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Comment: Re:Canada? Does it matter? (Score 1, Interesting) 140 140

by m0rph3us0 (#29088749) Attached to: Facebook Faces the Canadian Privacy Commissioner

Um... is anyone aware that in Canada we send sensitive and CLASSIFIED information on our citizens to foreign goverments, and no that information does not get deleted on user request. I think if the policy is good enough for Facebook it's certainly good enough for the CIA/FBI/State Department. We also let foreign government's run experiments with illicit drugs on our citizens, but I'm sure it's far more important for the privacy commissioner to investigate voluntarily shared information with another company than to investigate that. Remember folks: corporations = bad, government = good.

Comment: Re:It's Windows 7, and yet, the build number is 6. (Score 5, Interesting) 341 341

by m0rph3us0 (#28791313) Attached to: Windows 7 Hits RTM At Build 7600.16385

It's funny that whenever linux or FreeBSD removes a Giant lock it's hailed as major news here, like the transition from 2.4 to 2.6 because they are actually huge leaps forward. However, when MS does it it is just regarded as a bug fix. Essentially, all code is just a bug fix then, as it's all written one line at a time and relies on the the years of work to the code base that preceded it.

There are huge improvements on Windows 7, like multitouch support, etc. It's a really nice OS akin to XP. The problem with the zealots is that they create a list of complaints about MS and then when they fix it, you guys complain even more. MS actually pays their devs salary so they have to charge for their OS. Suck it up, if you don't want to buy it don't.

IMHO, the RC is more stable than Vista. I've been using it as my primary dev platform since a few weeks after it was released, and have had no BSODs yet even running mostly Vista drivers with it. It's rock solid and FAST and the new features are definite improvements.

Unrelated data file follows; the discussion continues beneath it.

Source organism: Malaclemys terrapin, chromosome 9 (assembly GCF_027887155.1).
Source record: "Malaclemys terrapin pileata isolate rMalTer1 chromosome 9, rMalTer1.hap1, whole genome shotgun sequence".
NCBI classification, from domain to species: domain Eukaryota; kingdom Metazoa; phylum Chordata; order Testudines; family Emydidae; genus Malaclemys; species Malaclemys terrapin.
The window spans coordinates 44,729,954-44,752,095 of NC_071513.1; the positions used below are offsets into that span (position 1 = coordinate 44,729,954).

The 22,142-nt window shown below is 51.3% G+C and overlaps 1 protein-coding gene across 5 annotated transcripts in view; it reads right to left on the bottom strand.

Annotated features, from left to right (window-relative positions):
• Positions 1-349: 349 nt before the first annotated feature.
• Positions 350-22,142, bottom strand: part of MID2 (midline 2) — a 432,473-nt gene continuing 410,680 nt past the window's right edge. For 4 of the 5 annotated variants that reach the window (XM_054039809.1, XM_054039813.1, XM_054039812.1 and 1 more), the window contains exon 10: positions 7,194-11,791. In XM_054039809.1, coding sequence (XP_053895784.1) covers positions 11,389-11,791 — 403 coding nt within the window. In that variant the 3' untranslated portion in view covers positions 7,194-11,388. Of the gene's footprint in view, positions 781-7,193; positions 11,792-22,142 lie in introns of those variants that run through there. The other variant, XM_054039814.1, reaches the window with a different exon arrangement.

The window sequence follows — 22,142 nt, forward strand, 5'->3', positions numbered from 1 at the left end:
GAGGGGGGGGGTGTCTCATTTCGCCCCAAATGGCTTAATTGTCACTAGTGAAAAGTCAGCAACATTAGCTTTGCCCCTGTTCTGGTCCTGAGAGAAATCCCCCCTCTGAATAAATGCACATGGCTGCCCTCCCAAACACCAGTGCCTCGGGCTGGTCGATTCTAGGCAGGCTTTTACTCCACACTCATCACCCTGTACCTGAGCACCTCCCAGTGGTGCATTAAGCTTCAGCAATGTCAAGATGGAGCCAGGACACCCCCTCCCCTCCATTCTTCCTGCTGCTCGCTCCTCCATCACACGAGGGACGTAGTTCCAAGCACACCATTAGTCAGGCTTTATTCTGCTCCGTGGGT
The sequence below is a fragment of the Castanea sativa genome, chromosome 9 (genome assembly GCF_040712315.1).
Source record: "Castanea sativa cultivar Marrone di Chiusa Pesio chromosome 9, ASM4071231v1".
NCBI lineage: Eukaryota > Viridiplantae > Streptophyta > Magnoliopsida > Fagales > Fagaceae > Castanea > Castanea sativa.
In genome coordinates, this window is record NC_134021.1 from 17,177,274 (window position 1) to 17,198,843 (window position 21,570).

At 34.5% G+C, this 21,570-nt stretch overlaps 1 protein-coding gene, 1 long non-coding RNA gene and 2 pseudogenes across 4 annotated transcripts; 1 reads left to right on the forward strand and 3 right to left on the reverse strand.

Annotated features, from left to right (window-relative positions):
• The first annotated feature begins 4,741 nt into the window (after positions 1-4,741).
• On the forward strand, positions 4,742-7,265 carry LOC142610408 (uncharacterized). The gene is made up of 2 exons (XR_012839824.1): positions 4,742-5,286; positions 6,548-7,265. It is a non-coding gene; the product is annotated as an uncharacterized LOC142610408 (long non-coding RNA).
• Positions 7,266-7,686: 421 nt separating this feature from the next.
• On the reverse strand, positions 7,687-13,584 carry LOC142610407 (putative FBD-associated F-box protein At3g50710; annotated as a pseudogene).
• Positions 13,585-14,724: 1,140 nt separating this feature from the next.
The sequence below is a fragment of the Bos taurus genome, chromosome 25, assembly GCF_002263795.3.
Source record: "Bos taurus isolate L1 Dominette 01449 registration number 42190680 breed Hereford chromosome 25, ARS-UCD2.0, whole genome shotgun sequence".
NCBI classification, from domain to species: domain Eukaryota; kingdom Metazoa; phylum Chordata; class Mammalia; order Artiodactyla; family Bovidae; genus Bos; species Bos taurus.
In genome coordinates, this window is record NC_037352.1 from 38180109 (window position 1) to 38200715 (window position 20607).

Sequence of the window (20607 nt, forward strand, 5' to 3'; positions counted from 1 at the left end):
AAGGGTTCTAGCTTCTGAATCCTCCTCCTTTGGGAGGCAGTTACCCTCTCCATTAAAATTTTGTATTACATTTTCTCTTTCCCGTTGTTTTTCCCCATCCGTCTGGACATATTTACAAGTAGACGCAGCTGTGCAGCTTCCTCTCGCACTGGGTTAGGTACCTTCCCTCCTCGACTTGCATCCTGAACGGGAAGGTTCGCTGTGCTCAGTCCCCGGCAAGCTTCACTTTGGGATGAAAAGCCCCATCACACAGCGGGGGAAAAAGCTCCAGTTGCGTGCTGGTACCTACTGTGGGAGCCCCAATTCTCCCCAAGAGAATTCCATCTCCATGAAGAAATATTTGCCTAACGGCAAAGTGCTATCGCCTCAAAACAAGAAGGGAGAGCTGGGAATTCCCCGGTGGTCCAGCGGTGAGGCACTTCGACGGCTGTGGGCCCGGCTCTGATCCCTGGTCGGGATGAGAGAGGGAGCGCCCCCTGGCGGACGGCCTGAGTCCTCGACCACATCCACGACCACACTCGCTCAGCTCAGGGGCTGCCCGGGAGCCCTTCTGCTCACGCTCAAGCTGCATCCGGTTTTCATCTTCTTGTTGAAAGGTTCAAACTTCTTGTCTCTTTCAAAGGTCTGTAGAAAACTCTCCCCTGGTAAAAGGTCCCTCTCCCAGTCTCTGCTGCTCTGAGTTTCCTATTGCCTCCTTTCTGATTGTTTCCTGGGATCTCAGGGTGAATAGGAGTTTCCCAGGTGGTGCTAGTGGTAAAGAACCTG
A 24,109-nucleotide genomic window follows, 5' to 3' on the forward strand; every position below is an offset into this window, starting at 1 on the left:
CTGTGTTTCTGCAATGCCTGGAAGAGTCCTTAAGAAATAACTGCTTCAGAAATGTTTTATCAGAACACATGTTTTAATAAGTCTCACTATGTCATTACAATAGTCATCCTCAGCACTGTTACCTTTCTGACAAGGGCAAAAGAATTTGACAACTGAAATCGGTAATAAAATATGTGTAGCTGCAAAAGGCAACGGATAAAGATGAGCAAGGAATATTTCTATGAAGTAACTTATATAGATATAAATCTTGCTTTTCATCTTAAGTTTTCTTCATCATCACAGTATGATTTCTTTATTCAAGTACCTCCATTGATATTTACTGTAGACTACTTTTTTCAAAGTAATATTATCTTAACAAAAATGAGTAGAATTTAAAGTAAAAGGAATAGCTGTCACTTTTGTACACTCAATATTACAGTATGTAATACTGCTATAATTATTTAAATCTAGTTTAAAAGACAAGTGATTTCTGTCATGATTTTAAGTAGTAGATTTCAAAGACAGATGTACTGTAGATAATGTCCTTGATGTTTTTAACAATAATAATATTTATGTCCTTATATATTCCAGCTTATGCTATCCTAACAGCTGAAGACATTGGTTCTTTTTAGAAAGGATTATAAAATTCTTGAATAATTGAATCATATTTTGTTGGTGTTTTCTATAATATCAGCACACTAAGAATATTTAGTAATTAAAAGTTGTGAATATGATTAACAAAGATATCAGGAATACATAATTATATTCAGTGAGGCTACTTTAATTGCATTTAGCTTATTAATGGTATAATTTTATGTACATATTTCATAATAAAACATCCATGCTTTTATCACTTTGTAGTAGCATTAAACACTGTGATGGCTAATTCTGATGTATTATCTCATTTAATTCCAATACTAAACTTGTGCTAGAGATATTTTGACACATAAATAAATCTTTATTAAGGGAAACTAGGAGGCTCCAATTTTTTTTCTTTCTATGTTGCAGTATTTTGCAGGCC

But the commitment to quality that is present in Win7 and was sorely lacking in Vista should be applauded by all.

If anyone in the dev community has seen further, it is because we stood on the shoulders of giants.

Comment: Re:lawmakers (Score 1) 284 284

by m0rph3us0 (#27552247) Attached to: Paper Companies' Windfall of Unintended Consequences

Because its after the fact. Hence, ex post facto.

From wikipedia:
An ex post facto law (from the Latin for "after the fact") or retroactive law, is a law that retroactively changes the legal consequences of acts committed or the legal status of facts and relationships that existed prior to the enactment of the law.

Comment: Re:That makes sense (Score 1) 541 541

by m0rph3us0 (#25763197) Attached to: Online Carpooling Service Fined In Canada
So that is why Taxi's use a medallion system? Because the city regulators intimately know exactly how many trained cab drivers there are in a city? Surely, it is not for protectionism of those established business so that margins can remain high and wages can remain low. We license cabs so that the owners of said operations will not face competition.

Loan-department manager: "There isn't any fine print. At these interest rates, we don't need it."